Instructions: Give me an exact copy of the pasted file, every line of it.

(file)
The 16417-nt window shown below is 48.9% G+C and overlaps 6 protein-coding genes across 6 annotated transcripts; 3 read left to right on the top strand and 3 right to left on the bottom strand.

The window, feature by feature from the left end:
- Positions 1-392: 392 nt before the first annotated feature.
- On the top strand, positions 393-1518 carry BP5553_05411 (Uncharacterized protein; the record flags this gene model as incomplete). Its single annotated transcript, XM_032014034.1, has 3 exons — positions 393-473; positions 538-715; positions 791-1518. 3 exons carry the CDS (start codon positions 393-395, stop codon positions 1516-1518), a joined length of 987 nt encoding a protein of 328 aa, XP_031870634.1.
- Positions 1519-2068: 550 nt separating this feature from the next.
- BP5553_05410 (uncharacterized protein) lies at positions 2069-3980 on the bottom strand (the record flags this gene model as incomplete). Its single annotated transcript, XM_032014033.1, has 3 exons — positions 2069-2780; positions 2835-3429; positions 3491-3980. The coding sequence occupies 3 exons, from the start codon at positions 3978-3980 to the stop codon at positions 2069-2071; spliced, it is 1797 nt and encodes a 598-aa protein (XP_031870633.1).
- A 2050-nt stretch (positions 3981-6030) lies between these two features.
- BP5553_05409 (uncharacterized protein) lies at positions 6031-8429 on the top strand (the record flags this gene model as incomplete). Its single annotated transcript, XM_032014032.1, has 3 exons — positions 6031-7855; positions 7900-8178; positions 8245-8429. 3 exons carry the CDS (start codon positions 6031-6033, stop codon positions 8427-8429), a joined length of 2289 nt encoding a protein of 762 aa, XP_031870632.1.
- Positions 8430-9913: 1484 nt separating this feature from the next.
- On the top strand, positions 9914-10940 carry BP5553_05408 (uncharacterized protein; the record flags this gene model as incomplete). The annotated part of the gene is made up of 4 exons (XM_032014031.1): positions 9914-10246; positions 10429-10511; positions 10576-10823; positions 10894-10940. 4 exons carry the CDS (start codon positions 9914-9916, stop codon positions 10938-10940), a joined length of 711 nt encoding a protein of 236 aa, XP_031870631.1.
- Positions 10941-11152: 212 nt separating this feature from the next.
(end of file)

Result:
The 16417-nt window shown below is 48.9% G+C and overlaps 6 protein-coding genes across 6 annotated transcripts; 3 read left to right on the top strand and 3 right to left on the bottom strand.

The window, feature by feature from the left end:
- Positions 1-392: 392 nt before the first annotated feature.
- On the top strand, positions 393-1518 carry BP5553_05411 (Uncharacterized protein; the record flags this gene model as incomplete). Its single annotated transcript, XM_032014034.1, has 3 exons — positions 393-473; positions 538-715; positions 791-1518. 3 exons carry the CDS (start codon positions 393-395, stop codon positions 1516-1518), a joined length of 987 nt encoding a protein of 328 aa, XP_031870634.1.
- Positions 1519-2068: 550 nt separating this feature from the next.
- BP5553_05410 (uncharacterized protein) lies at positions 2069-3980 on the bottom strand (the record flags this gene model as incomplete). Its single annotated transcript, XM_032014033.1, has 3 exons — positions 2069-2780; positions 2835-3429; positions 3491-3980. The coding sequence occupies 3 exons, from the start codon at positions 3978-3980 to the stop codon at positions 2069-2071; spliced, it is 1797 nt and encodes a 598-aa protein (XP_031870633.1).
- A 2050-nt stretch (positions 3981-6030) lies between these two features.
- BP5553_05409 (uncharacterized protein) lies at positions 6031-8429 on the top strand (the record flags this gene model as incomplete). Its single annotated transcript, XM_032014032.1, has 3 exons — positions 6031-7855; positions 7900-8178; positions 8245-8429. 3 exons carry the CDS (start codon positions 6031-6033, stop codon positions 8427-8429), a joined length of 2289 nt encoding a protein of 762 aa, XP_031870632.1.
- Positions 8430-9913: 1484 nt separating this feature from the next.
- On the top strand, positions 9914-10940 carry BP5553_05408 (uncharacterized protein; the record flags this gene model as incomplete). The annotated part of the gene is made up of 4 exons (XM_032014031.1): positions 9914-10246; positions 10429-10511; positions 10576-10823; positions 10894-10940. 4 exons carry the CDS (start codon positions 9914-9916, stop codon positions 10938-10940), a joined length of 711 nt encoding a protein of 236 aa, XP_031870631.1.
- Positions 10941-11152: 212 nt separating this feature from the next.